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Monte Carlo Calculation of Radiation Exposure to Astronauts Using 4D Extended Cardiac-Torso (XCAT) Phantoms

J Houri*, P Segars, A Kapadia, Duke University, Durham, NC


(Sunday, 7/12/2020)   [Eastern Time (GMT-4)]

Room: AAPM ePoster Library

Purpose: Current Monte Carlo simulations modeling space radiation exposure typically use simplistic human phantoms with low anatomical detail and minimal variability in physical characteristics. We developed a new Geant4-based simulation framework (ATOM - Atmospheric, Trajectory, and Orbital Modeling) that incorporates highly realistic and diverse 4D extended cardiac-torso (XCAT) digital phantoms, combined with NASA models of planetary atmospheres, orbits and spaceflight trajectories, and galactic cosmic radiation (GCR) to evaluate radiation exposure during spaceflight and in extraterrestrial habitats.

Methods: ATOM utilizes voxelized XCAT phantoms, which are anatomically realistic human body models with over 100 segmented structures including 26 different materials. XCAT models range in age from neonate to 78 years and cover various combinations of height, weight, and BMI. The free-space radiation field is determined by the Badhwar-O’Neill model, which provides spectra for each GCR ion depending on radial distance from the Sun and solar activity. Atmospheres are simulated using NASA’s global reference atmospheric models, which provide mean atmospheric data for any altitude, latitude, longitude, and time. Planetary orbits and rotation along with spaceflight trajectories are described by NASA’s SPICE observation geometry information system.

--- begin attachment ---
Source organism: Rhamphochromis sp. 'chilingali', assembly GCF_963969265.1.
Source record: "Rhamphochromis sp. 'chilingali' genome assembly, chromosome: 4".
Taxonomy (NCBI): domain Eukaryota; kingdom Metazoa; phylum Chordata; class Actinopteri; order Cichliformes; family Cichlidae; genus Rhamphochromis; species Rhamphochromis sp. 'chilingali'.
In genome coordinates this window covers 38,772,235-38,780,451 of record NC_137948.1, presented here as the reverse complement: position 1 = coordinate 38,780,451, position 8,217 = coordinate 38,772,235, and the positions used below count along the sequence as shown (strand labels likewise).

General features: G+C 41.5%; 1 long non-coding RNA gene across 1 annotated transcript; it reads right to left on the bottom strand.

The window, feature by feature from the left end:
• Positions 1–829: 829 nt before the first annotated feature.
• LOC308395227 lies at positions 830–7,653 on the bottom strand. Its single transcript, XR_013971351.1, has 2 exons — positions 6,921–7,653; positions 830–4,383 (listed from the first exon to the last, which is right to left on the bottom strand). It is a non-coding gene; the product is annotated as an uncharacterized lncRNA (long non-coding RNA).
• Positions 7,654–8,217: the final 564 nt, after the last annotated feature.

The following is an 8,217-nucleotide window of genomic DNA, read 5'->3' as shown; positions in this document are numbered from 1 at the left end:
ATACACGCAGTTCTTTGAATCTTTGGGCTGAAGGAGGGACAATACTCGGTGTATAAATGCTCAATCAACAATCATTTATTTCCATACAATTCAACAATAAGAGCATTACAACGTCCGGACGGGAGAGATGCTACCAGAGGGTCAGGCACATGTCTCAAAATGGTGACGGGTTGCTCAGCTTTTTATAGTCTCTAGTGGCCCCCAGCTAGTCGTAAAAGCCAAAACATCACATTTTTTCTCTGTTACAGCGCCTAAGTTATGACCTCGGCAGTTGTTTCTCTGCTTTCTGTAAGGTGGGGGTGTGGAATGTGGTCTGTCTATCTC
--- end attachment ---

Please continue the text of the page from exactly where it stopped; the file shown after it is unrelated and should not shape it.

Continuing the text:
Results: ATOM was used to determine the dose rate to an unshielded male XCAT phantom on the surface of Mars at the Curiosity rover landing site at local noon for standard conditions and in the presence of an atmospheric dust storm. Under maximum atmospheric dust loading, effective dose decreased by 7.04%. Changes in individual organ dose ranged from -1.21% for red bone marrow to 3.10% for lung.

Conclusion: ATOM, utilizing XCAT phantoms, is a promising tool for accurate estimation of whole-body and organ dose in space. ATOM’s geometric versatility makes it ideal for evaluating doses to diverse populations of phantoms within different types of planetary habitats and spacecraft, enabling optimization of mission planning with respect to radiation exposure.


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